The expected growth rates of the accounts are calculated (at retirement) based on a weighted average of the expected returns entered for the investments the accounts hold. The algorithm was extended to allow the three account types to have different growth rates. We also needed to allow cash and fixed-income investments in the non-registered account along with stocks, ETFs and mutual funds. It was also extended such that, as in the TIME MACHINE, the non-registered account is rebalanced every year to keep the same proportion of cash/fixed-income/equities as it has at retirement. Its cost-basis is also recorded at retirement.

Spouses.

At the MoneyReadyApp we consider the finances for the couple if a spouse has been entered. We want to minimize the taxes over the couple, and maximize the after tax-legacy of the couple to the estate on the ultimate death. For now, we only consider the ultimate heir to be your children or other individuals. There could be tax advantages to be had when leaving your estate to a disabled dependent, which is not considered here. There are also tax advantages to leaving an estate or parts thereof to charity. Both of these cases could be approximated by reducing the projected heir’s tax rate in the algorithm but we will leave that option for later improvements.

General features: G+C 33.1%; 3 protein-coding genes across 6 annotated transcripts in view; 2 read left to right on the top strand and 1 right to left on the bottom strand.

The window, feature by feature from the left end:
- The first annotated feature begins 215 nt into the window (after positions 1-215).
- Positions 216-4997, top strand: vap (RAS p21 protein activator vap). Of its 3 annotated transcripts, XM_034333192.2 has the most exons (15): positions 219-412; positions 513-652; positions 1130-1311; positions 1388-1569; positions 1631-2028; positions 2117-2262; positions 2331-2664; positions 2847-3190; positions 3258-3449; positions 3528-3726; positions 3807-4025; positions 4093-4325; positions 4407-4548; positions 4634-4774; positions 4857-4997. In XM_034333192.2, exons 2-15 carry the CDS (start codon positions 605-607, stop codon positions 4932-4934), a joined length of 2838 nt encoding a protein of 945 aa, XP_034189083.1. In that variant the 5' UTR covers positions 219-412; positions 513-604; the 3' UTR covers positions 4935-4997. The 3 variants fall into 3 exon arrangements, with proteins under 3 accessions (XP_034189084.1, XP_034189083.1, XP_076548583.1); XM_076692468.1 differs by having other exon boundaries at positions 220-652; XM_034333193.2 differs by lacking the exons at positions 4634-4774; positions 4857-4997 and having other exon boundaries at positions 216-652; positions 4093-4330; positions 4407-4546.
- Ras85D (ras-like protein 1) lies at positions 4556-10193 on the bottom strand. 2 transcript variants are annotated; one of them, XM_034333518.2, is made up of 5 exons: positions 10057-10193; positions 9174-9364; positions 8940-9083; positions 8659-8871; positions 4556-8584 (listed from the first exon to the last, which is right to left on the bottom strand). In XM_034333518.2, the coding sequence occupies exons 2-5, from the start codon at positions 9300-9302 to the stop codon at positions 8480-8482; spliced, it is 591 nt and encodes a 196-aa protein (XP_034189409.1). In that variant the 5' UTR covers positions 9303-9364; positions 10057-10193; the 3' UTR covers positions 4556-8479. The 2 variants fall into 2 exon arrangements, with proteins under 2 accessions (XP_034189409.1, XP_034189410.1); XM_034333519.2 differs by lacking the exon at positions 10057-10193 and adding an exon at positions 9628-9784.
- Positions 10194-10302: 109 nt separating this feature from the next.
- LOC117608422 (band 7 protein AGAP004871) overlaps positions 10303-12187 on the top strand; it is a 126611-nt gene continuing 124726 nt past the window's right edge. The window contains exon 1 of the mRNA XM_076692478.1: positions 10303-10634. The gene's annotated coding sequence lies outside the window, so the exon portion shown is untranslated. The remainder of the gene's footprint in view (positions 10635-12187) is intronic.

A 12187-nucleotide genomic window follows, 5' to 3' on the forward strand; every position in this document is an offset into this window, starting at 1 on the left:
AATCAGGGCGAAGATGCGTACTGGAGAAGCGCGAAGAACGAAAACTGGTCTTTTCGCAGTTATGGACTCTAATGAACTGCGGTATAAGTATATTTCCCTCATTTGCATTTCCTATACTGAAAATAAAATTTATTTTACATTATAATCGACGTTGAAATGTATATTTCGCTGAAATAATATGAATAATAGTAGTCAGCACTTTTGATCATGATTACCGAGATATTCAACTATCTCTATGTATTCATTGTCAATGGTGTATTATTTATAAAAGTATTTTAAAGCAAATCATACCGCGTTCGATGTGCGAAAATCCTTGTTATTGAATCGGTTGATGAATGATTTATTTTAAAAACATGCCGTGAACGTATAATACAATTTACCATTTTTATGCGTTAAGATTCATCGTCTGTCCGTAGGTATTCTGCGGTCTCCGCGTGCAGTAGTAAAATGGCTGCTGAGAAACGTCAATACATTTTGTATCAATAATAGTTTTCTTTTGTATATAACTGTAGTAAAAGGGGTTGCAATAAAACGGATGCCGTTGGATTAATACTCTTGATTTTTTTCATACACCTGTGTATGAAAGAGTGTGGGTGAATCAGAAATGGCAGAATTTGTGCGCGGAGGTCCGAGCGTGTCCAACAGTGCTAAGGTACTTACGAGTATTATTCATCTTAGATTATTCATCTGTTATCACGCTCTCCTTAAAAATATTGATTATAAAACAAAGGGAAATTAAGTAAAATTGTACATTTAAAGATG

To apply it to spouses, we run the algorithm up to three times, depending on the dates of retirement and death of each spouse. Generally, we first run it for the first spouse to die from their retirement date to their death, then on the second spouse from their retirement date up to the first spouse’s death. If the second spouse outlives the first, that spouse inherits the accounts (and their cost-basis) and the algorithm is run once more from that date to their death. We also allow spouses to help each other out. If a spouse has unmet consumption in any year their spouse does not, the amount is transferred to the other spouse and the procedure is run again so that hopefully neither spouse has unmet consumption.

Tax breaks and clawbacks.